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Drum It Up! Steel Drum Industry News, Trends, and Issues

Archive for 2014

10 Least wanted Items on board Passenger Aircraft

November 25th, 2014 by Howard Skolnik

Filed under: HazMat, Industry News, Safety

The Australian Civil Aviation Safety Authority, CASA, recently released their list of the “10 Least wanted Items on board Passenger Aircraft.”

The "Top Ten Least Wanted" for 2014 are:

  1. Lithium batteries
  2. Gas cylinders & camping stoves
  3. Chainsaws & whipper snippers
  4. Lighters & matches
  5. Ammunition
  6. Fireworks
  7. Aerosol cans-flammable propellant
  8. Lifejackets & flares
  9. Paints
  10. Household chemicals

To help passengers comply with the proper preparation of batteries brought onboard, CASA has made available a short and informative video, available on YouTube, showing passengers how to travel safely with lithium batteries. Currently listed as the #1 concern amongst in-flight dangerous goods, the 2+ minute video offers basic instructions on how to prepare any battery being carried or shipped onboard a passenger aircraft. You can view the video here.

FAA Proposes Civil Penalties Ranging from $54K to $228K Against six Companies for Allegedly Violating Hazardous Materials Regulations.

November 20th, 2014 by Howard Skolnik

Filed under: HazMat, Industry News

Reckless shipping of dangerous goods can be costly to companies offering non-compliant shipments. Recently, the U.S. Department of Transportation’s Federal Aviation Administration (FAA) is proposing civil penalties ranging from $54,000 to near $228,000 against six companies for allegedly violating Hazardous Materials regulations. In each case, the FAA alleges the shipments were not accompanied by shipping papers to indicate the hazardous nature of their contents and were not marked, labeled or packed in accordance with the Hazardous Materials Regulations. The FAA also alleges the companies failed to provide emergency response information and failed to ensure their employees had received the required hazardous materials training. The cases are as follows:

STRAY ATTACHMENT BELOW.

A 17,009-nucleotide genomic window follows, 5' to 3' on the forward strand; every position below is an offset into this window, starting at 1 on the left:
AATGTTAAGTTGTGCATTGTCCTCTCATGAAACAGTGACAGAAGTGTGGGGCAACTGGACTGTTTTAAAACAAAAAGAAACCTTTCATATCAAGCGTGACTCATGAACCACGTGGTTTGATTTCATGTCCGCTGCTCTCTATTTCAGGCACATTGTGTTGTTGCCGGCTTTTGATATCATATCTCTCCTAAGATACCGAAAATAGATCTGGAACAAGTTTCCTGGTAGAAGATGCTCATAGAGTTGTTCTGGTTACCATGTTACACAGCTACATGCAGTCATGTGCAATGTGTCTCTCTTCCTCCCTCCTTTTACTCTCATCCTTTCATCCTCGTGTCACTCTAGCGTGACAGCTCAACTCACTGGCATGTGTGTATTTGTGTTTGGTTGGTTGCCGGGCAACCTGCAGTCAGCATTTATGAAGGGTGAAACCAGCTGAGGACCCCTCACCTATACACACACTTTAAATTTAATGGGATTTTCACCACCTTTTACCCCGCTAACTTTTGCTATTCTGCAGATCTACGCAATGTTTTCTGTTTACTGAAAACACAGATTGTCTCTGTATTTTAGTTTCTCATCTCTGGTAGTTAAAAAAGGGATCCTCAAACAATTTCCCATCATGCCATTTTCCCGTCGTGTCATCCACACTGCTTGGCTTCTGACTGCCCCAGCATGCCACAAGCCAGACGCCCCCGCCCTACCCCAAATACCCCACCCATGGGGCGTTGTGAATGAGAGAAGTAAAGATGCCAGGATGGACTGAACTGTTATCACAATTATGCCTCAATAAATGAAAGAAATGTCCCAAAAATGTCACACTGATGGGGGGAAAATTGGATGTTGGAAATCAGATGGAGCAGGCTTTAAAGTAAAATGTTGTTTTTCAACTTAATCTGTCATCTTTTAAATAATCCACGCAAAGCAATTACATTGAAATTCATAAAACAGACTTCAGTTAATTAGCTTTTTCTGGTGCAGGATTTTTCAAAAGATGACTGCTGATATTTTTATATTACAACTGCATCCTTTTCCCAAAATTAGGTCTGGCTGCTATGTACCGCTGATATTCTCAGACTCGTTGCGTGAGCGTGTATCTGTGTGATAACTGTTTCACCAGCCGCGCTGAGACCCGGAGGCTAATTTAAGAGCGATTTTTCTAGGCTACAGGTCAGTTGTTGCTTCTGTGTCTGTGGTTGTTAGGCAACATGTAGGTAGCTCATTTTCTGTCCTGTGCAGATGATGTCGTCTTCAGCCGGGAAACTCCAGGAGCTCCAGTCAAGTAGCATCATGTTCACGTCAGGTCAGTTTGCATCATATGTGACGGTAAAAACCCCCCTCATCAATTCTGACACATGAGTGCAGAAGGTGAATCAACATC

$54,000 against Saudi Chem Crete Co., Ltd. of Saudi Arabia. The FAA alleges that the shipper offered UPS two 1-gallon containers and two 1-quart containers of epoxy resin, a corrosive liquid, for shipment by air from Jeddah, Saudi Arabia to Elmendorf, Texas. Workers at UPS package discovered the shipment because the contents exceeded the maximum amount of epoxy resin that can be shipped on board cargo aircraft.

$54,000 against Passport Health of Scottsdale, Ariz. The FAA alleges that Passport Health offered UPS three 2.5-ounce containers of flammable, liquid hand sanitizer for shipment by air. Workers at UPS package sorting discovered the shipment.

$57,400 against International Dental Supply (IDS) of Hialeah, Fla. The FAA alleges that IDS shipped a package containing 20 eight-ounce bottles of acrylic, which is a hazardous flammable liquid, on a UPS cargo flight to Puerto Rico. Workers at UPS discovered the shipment was leaking. The FAA alleges IDS did not package the bottles to prevent breakage or leakage.

$65,000 against Freedom Manufacturing LLC, of Fremont, Ohio. The FAA alleges that the manufacturer offered to FedEx a box containing six smaller packages, each holding approximately 1,000 bullets, for shipment by air to Key West, Fla. Workers at FedEx discovered the package. Bullets are explosives.

$66,000 against Quaker City Plating of Whittier, Calif. For shipping a box containing five 1-gallon containers of paint on a FedEx cargo flight to Brunswick, Ga. Employees at FedEx discovered the shipment was leaking. Paint is a flammable liquid.

$227,500 against Shanghai Yancui Import and Export Co. for Alleged Hazardous Materials Violations. The FAA alleges that the company shipped a package containing one bottle of Titanium Tetrachloride on a DHL Express Worldwide cargo flight. Workers at DHL discovered the bottle emitting smoke. Titanium Tetrachloride is a poisonous, corrosive material, and Hazardous Materials regulations prohibit shipping it on passenger or cargo aircraft. The package also contained two bottles of Benzodioxole, which is a hazardous flammable liquid. The FAA alleges that Shanghai Yancui did not mark, label or pack the shipment in accordance with the Hazardous Materials regulations, and the package was not accompanied by shipping papers to indicate the hazardous nature of its contents or emergency response information. Additionally, the FAA alleges Shanghai Yancui did not provide required hazardous materials training for its employees.